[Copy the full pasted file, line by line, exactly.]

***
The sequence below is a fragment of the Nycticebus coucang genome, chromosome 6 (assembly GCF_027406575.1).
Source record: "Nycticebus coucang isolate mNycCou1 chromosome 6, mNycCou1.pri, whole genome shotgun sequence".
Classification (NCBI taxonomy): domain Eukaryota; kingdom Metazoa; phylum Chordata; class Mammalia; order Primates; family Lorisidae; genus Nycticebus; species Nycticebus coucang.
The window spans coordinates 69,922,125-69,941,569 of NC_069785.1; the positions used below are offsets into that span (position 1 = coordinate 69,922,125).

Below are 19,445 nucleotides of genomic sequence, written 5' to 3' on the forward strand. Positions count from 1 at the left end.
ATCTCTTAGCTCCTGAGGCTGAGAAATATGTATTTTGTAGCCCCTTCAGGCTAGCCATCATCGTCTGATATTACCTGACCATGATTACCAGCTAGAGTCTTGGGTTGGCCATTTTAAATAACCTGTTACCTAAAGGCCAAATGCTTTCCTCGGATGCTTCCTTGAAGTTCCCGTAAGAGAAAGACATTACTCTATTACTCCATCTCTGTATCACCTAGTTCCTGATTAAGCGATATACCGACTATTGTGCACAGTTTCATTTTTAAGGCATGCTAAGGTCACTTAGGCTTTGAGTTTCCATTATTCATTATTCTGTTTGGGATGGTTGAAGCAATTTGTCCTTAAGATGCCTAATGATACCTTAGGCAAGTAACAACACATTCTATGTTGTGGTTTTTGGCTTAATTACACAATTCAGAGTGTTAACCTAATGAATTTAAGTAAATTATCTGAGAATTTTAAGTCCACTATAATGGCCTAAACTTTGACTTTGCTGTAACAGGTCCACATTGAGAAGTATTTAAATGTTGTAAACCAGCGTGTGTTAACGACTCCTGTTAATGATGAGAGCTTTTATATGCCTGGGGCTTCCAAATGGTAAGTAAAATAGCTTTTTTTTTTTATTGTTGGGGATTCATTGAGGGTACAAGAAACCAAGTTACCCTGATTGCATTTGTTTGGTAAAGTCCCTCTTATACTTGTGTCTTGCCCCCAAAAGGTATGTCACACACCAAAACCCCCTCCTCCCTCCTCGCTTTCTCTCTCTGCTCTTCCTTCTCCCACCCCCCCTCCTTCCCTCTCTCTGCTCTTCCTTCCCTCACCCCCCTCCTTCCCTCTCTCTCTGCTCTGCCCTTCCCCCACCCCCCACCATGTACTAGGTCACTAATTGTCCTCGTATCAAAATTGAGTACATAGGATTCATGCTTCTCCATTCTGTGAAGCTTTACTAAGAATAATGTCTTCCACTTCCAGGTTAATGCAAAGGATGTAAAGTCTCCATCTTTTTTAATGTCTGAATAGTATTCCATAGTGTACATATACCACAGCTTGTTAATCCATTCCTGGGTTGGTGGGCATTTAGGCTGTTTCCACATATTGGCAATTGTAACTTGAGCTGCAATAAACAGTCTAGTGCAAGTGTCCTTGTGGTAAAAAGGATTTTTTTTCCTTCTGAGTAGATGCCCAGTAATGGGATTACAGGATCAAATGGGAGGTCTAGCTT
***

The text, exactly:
The sequence below is a fragment of the Nycticebus coucang genome, chromosome 6 (assembly GCF_027406575.1).
Source record: "Nycticebus coucang isolate mNycCou1 chromosome 6, mNycCou1.pri, whole genome shotgun sequence".
Classification (NCBI taxonomy): domain Eukaryota; kingdom Metazoa; phylum Chordata; class Mammalia; order Primates; family Lorisidae; genus Nycticebus; species Nycticebus coucang.
The window spans coordinates 69,922,125-69,941,569 of NC_069785.1; the positions used below are offsets into that span (position 1 = coordinate 69,922,125).

Below are 19,445 nucleotides of genomic sequence, written 5' to 3' on the forward strand. Positions count from 1 at the left end.
ATCTCTTAGCTCCTGAGGCTGAGAAATATGTATTTTGTAGCCCCTTCAGGCTAGCCATCATCGTCTGATATTACCTGACCATGATTACCAGCTAGAGTCTTGGGTTGGCCATTTTAAATAACCTGTTACCTAAAGGCCAAATGCTTTCCTCGGATGCTTCCTTGAAGTTCCCGTAAGAGAAAGACATTACTCTATTACTCCATCTCTGTATCACCTAGTTCCTGATTAAGCGATATACCGACTATTGTGCACAGTTTCATTTTTAAGGCATGCTAAGGTCACTTAGGCTTTGAGTTTCCATTATTCATTATTCTGTTTGGGATGGTTGAAGCAATTTGTCCTTAAGATGCCTAATGATACCTTAGGCAAGTAACAACACATTCTATGTTGTGGTTTTTGGCTTAATTACACAATTCAGAGTGTTAACCTAATGAATTTAAGTAAATTATCTGAGAATTTTAAGTCCACTATAATGGCCTAAACTTTGACTTTGCTGTAACAGGTCCACATTGAGAAGTATTTAAATGTTGTAAACCAGCGTGTGTTAACGACTCCTGTTAATGATGAGAGCTTTTATATGCCTGGGGCTTCCAAATGGTAAGTAAAATAGCTTTTTTTTTTTATTGTTGGGGATTCATTGAGGGTACAAGAAACCAAGTTACCCTGATTGCATTTGTTTGGTAAAGTCCCTCTTATACTTGTGTCTTGCCCCCAAAAGGTATGTCACACACCAAAACCCCCTCCTCCCTCCTCGCTTTCTCTCTCTGCTCTTCCTTCTCCCACCCCCCCTCCTTCCCTCTCTCTGCTCTTCCTTCCCTCACCCCCCTCCTTCCCTCTCTCTCTGCTCTGCCCTTCCCCCACCCCCCACCATGTACTAGGTCACTAATTGTCCTCGTATCAAAATTGAGTACATAGGATTCATGCTTCTCCATTCTGTGAAGCTTTACTAAGAATAATGTCTTCCACTTCCAGGTTAATGCAAAGGATGTAAAGTCTCCATCTTTTTTAATGTCTGAATAGTATTCCATAGTGTACATATACCACAGCTTGTTAATCCATTCCTGGGTTGGTGGGCATTTAGGCTGTTTCCACATATTGGCAATTGTAACTTGAGCTGCAATAAACAGTCTAGTGCAAGTGTCCTTGTGGTAAAAAGGATTTTTTTTCCTTCTGAGTAGATGCCCAGTAATGGGATTACAGGATCAAATGGGAGGTCTAGCTT